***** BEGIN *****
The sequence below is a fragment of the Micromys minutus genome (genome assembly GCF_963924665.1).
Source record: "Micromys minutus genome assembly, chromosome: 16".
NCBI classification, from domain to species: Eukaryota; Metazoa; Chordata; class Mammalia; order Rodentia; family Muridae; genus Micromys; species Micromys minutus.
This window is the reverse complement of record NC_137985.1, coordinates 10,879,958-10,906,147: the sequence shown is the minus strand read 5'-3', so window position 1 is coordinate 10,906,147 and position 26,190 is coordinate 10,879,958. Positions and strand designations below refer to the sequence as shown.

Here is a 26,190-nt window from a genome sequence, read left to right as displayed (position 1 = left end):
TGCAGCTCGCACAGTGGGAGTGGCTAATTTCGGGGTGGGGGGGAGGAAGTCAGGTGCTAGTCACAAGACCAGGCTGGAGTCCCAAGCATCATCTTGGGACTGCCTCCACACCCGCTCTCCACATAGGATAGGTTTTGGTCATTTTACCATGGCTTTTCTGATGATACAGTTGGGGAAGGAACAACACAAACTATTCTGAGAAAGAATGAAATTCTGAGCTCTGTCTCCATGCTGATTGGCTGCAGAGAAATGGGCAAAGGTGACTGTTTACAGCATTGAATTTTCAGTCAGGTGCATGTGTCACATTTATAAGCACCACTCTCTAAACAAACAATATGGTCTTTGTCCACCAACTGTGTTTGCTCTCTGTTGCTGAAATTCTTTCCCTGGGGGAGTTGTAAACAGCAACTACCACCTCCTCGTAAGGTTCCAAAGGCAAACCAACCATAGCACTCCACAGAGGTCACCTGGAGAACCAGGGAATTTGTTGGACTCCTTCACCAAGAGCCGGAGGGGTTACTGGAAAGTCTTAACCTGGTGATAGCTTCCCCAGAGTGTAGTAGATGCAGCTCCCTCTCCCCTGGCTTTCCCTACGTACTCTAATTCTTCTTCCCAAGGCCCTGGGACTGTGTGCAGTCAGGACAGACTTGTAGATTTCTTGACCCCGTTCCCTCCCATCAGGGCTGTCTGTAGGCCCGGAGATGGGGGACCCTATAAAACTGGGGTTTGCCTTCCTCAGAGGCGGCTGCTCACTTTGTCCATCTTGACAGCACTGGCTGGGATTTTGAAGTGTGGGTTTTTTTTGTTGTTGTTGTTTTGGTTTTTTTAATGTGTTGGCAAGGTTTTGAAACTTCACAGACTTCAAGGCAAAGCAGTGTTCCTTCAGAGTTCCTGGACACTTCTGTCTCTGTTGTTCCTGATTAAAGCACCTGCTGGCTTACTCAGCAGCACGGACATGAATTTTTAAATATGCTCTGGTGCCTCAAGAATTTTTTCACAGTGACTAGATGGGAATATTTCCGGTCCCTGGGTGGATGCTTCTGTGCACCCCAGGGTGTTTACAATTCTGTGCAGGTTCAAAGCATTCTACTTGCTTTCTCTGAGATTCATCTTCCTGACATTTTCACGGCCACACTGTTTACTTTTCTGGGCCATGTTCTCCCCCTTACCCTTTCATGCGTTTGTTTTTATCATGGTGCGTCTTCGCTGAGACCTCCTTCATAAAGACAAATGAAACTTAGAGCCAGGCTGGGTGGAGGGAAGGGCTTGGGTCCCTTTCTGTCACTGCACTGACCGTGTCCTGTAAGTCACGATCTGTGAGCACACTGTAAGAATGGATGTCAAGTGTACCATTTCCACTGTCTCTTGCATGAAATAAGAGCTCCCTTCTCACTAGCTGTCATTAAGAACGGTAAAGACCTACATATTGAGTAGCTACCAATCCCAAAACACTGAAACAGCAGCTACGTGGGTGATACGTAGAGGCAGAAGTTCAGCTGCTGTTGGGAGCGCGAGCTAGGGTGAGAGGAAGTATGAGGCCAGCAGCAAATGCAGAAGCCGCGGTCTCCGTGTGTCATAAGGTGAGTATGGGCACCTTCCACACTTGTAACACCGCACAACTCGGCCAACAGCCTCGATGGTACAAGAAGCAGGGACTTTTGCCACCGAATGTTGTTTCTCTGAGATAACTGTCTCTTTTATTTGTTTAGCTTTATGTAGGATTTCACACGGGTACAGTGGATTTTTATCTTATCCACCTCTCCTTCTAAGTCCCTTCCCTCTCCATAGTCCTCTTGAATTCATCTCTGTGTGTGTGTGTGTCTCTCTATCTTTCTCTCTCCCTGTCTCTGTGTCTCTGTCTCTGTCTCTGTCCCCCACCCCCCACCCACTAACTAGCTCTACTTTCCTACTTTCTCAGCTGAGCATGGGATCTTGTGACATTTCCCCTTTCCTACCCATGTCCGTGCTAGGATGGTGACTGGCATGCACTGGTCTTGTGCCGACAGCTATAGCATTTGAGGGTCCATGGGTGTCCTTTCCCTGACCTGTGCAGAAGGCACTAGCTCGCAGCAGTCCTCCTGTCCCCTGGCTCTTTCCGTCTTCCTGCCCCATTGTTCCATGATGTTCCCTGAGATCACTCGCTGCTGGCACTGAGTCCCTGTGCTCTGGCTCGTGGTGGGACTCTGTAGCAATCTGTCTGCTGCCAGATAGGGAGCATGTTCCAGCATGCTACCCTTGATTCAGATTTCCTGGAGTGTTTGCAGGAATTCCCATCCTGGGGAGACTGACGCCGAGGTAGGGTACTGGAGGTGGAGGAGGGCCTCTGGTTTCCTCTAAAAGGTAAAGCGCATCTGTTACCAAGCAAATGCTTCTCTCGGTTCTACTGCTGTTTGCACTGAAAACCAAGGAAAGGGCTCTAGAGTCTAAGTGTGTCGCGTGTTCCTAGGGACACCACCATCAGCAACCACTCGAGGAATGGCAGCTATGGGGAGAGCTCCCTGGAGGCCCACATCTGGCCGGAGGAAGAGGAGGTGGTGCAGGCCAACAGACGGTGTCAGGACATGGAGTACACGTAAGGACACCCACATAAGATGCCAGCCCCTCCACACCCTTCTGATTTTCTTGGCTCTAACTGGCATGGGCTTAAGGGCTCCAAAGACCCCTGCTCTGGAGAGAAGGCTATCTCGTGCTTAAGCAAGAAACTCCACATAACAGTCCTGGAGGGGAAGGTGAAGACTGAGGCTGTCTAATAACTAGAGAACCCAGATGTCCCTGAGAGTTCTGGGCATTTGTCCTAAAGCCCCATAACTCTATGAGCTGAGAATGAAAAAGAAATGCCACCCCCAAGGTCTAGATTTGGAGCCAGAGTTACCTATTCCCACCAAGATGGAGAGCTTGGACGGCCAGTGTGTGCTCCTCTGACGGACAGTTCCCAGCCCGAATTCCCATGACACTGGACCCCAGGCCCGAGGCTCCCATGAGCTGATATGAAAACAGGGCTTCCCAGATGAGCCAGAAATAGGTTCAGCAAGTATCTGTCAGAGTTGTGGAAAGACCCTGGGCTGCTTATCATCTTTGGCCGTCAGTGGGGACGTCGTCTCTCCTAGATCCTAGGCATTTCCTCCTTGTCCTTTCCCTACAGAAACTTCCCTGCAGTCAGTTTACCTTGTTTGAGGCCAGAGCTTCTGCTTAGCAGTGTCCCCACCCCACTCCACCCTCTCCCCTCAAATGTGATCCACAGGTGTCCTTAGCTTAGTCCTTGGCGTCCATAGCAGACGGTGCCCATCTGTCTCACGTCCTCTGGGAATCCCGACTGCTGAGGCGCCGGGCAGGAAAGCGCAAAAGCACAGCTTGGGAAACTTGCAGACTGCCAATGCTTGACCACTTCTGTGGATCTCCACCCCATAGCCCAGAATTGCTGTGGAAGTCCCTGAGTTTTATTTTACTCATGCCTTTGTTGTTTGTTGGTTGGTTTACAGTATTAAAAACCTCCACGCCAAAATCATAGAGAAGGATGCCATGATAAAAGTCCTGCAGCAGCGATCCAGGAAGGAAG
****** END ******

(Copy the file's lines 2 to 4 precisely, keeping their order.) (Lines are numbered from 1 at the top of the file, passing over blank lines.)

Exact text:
Source record: "Micromys minutus genome assembly, chromosome: 16".
NCBI classification, from domain to species: Eukaryota; Metazoa; Chordata; class Mammalia; order Rodentia; family Muridae; genus Micromys; species Micromys minutus.
This window is the reverse complement of record NC_137985.1, coordinates 10,879,958-10,906,147: the sequence shown is the minus strand read 5'-3', so window position 1 is coordinate 10,906,147 and position 26,190 is coordinate 10,879,958. Positions and strand designations below refer to the sequence as shown.